Deep Switch – Nine Inches of God (1986)

The NWOBHM movement defined the basis for what both underground and commercial metal would become, everything was present from the gallops, the harmonized melodies, unconventional song structures and the reverence for the riff above all else. The movement struggled with commercializing itself and so even the more vicious bands were obligated in selling out and writing a ballad or a mid-paced rock song in hopes of being picked up by a major label as there was at that time money to be made. The micro-genre eventually burned out due to two main reasons. First was that the door to mainstream success had been closed permanently for the British bands as the media loved Def Leppard and the like. The second reason was that there were far too many bands releasing the same rehashed material while bands elsewhere were exploring unventured paths and the standards were on average raised as the pub rock riffs of most of the NWOBHM were simply not up to par. Enter Deep Switch, a band that appeared in the scene after the death of the genre and were set to make some of the most bizarre NWOBHM imaginable but falling to the same pitfalls as their predecessors.

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Andrzej Sapkowski – The Last Wish

Andrzej Sapkowski’s “The Witcher” series has seen itself appropriated and simplified in the form of a ridiculous TV show and movie that never garnered much respect in its native Poland and has been heavily critiqued by Sapkowski himself. The books find themselves once again simplified and denied of their essence in the form of three large budget video games that do attempt to bring to life the world of the series, but gameplay, endless superfluous content and the lack of understanding from the writers hinder this. Fortunately we are blessed by a truly transcendent series of books that despite the mainstream’s attempts at commercializing them remain unaffected in their message and expression. Enter “The Last Wish” which is the first book of a majestic saga that soars above the common man’s need for digestible media.

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Sabbat – Envenom (1991)

Sabbat are a cult Japanese band known for primarily for being Japanese and playing a heavily Venom influenced style of Heavy metal that sometimes crosses over to real black metal though rarely and for the briefest of periods. This record is actually more known for the exotic origins of its creators rather than the actual quality presented here. Replacing the seriousness of other similar bands with a certain rock and roll cheese and tongue in cheek lyrics that ultimately pull this band behind the rest.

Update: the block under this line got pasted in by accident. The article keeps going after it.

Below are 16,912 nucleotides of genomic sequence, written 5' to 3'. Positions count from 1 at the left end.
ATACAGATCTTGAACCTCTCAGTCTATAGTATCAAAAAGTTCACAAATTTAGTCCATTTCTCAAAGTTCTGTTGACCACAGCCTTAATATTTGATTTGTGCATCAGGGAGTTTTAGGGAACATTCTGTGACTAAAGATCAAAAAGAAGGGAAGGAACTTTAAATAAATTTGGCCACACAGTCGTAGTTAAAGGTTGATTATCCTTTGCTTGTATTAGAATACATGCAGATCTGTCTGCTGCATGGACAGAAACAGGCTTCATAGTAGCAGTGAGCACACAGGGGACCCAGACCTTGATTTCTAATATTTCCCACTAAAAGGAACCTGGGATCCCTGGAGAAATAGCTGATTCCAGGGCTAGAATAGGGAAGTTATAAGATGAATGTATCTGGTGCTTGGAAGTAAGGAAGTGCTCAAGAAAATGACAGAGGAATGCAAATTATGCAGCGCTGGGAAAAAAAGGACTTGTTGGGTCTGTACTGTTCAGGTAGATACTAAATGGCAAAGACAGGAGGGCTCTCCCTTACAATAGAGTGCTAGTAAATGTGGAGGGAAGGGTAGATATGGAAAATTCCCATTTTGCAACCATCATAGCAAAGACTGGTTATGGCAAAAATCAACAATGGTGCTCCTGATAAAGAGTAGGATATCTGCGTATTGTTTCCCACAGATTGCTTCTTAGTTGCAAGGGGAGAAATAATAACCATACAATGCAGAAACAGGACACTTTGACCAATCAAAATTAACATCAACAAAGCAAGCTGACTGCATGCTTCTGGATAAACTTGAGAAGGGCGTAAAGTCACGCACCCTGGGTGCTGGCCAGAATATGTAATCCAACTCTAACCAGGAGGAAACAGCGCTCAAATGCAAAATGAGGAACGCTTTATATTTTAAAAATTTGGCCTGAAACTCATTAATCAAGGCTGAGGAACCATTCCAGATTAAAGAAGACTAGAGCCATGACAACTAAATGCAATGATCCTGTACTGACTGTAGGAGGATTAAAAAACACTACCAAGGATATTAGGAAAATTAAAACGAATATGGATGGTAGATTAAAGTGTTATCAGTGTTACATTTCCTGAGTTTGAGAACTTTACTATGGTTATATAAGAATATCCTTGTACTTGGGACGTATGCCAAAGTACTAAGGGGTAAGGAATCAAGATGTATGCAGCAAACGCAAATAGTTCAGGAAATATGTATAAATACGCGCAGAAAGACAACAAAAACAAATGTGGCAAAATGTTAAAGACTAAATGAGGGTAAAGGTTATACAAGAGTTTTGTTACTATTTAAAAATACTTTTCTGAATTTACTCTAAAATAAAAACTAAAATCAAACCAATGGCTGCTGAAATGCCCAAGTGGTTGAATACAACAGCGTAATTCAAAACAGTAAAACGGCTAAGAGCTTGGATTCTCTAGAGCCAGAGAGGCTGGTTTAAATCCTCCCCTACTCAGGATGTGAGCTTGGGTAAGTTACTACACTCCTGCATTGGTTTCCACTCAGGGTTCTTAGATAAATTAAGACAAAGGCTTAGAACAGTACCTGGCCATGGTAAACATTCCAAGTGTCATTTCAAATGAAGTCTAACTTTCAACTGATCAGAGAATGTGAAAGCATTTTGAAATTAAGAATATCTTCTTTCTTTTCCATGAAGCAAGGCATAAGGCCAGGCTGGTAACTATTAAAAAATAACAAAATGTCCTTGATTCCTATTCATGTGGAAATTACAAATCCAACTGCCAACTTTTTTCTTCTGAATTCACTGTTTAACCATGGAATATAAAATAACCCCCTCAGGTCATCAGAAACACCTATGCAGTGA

Sabbat have a terrible habit of wearing their influences on their sleeves with far too much pride. “Satan Bless you” has a main motif particular similar to Venom’s “Black Metal” and all of the speed metal parts can be attributed to the English Sabbat. “Evil Nation” is so reminiscent of Iron Maiden’s “2 minutes to midnight” that you can easily sing the verse parts on top of it and there would be almost no difference as the chord progression, rhythm and techniques are practically identical. Carcassvoice steals the first two passages of Mayhem’s “Deathcrush” and only slightly changes the rhythm and added to this package is a hilarious imitation of Maniac’s high pitch rasp. Though these are the most obvious acts of plagiarism, the entirety of the album is drenched in déja-vu and this refrains the album from reaching the same level as their Norwegian and Brazilian peers.

Arrangements tend to be in the classic pop style except for some brilliant moments of over the top soloing and the inclusion of speed metal breakdowns. Though some tracks experiment with the stop and start mechanics from Motorhead’s Overkill (1979) but ultimately fail as the individual parts function in solitude but do not combine as a whole and we are treated to separate songs encapsulated within a single track. There is nothing to be found of the narrative Death and Black metal structures here as this album is firmly rooted in Heavy metal.